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People ShowcaseWhere the bicycle is king

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Graham Smith
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Where the bicycle is king

Post by Graham Smith » Tue Feb 13, 2018 2:33 pm

A view of Sarenga market.
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minniev
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Post by minniev » Tue Feb 13, 2018 3:04 pm

Gee, you've got great leading lines all over the place, Graham, in addition to an engaging photo of culture and geography. And that's before you even get to the bicycles! They sort of "roll" us through the scene. Very nice.
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Post by Graham Smith » Tue Feb 13, 2018 5:55 pm

minniev wrote:
Tue Feb 13, 2018 3:04 pm
Gee, you've got great leading lines all over the place, Graham, in addition to an engaging photo of culture and geography. And that's before you even get to the bicycles! They sort of "roll" us through the scene. Very nice.
Thanks Minnie. As an aside, the bicycle played a major part in the development of rural India. Up until the introduction of the bicycle villages were very isolated, any communication was either on foot or at the speed of animal drawn transport a bullock cart or perhaps mule of donkey. With the advent of the bicycle villagers could travel to villages further afield. Education improved as both teachers could set up schools and pupils could access them.

There was another benefit claimed for the bicycle. It widened the gene pool. Previously all marriage was usually within the village or a neighbouring one.
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Post by mcveed » Tue Feb 13, 2018 6:35 pm

Great image, Graham. Wonderful composition - studied yet natural. Interesting note on the significance of the bicycle. My wife had a bicycle that was made in India some years ago - built like a tank, almost as good as my Dutch 'Fongers'.

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Post by Matt Quinn » Tue Feb 13, 2018 8:16 pm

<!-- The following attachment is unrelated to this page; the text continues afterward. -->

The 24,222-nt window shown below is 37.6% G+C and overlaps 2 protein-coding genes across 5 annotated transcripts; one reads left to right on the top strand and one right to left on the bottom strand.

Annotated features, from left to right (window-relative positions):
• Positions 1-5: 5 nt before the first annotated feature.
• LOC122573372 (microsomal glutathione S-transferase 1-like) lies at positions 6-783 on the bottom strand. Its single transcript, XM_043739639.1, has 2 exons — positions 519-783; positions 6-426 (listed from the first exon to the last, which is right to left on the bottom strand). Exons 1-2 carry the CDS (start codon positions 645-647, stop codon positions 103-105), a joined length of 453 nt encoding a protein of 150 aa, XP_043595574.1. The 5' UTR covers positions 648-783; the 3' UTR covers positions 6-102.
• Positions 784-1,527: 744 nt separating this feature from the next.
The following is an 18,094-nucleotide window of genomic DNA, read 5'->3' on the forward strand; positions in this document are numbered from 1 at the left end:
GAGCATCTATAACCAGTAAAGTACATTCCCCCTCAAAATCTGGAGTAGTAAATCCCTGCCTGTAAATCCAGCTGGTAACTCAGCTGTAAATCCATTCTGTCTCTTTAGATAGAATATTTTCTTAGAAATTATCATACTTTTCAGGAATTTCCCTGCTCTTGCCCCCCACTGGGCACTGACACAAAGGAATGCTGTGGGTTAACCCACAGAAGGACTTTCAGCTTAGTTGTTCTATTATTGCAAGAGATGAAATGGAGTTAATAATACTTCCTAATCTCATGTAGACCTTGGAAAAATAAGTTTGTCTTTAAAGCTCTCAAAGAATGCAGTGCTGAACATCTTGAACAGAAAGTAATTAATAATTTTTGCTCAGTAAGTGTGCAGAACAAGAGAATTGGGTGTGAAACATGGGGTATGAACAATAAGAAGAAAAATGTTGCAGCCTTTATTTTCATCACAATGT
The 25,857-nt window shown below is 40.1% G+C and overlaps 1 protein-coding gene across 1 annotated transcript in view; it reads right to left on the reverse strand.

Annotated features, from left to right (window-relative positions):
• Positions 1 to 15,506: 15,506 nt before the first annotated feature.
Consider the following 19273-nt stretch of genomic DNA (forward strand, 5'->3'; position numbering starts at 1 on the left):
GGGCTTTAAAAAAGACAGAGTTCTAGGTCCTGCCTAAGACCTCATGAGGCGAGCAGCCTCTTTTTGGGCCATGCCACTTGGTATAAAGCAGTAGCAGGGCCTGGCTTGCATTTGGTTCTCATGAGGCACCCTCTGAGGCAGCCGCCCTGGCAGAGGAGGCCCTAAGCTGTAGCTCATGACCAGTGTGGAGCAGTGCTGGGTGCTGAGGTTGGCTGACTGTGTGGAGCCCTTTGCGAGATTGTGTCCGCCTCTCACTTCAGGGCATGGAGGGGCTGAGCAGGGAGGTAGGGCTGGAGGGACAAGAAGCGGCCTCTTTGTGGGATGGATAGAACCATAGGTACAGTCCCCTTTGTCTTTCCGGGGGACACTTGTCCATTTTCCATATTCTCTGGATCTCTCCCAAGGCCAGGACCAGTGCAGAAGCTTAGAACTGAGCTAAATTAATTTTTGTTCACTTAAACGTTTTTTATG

Great photo and info, Graham. Little things mean a lot; the humble bicycle prompted major changes, even improvements. One wonders what the Internet will eventually create there.

A point of curiosity; I note that several people are looking at you and you seem to be shooting from the middle of the road. Do you use a tripod? Do you take quick snaps or do you frame and wait for the moment? Where there is the lineup of people, I know it was 'posed.' Here I am unsure. Thanks. Matt
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Graham Smith
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Post by Graham Smith » Tue Feb 13, 2018 9:06 pm

Matt Quinn wrote:
Tue Feb 13, 2018 8:16 pm
Great photo and info, Graham. Little things mean a lot; the humble bicycle prompted major changes, even improvements. One wonders what the Internet will eventually create there.

A point of curiosity; I note that several people are looking at you and you seem to be shooting from the middle of the road. Do you use a tripod? Do you take quick snaps or do you frame and wait for the moment? Where there is the lineup of people, I know it was 'posed.' Here I am unsure. Thanks. Matt
Matt, there is only cycle and the occasion motorcycle use that section of road.. and perhaps the occasional delivery truck. The locals just walk down the roads... and trust to luck. there are no laws regarding pedestrians and what there are for motor vehicles are completely ignored. :D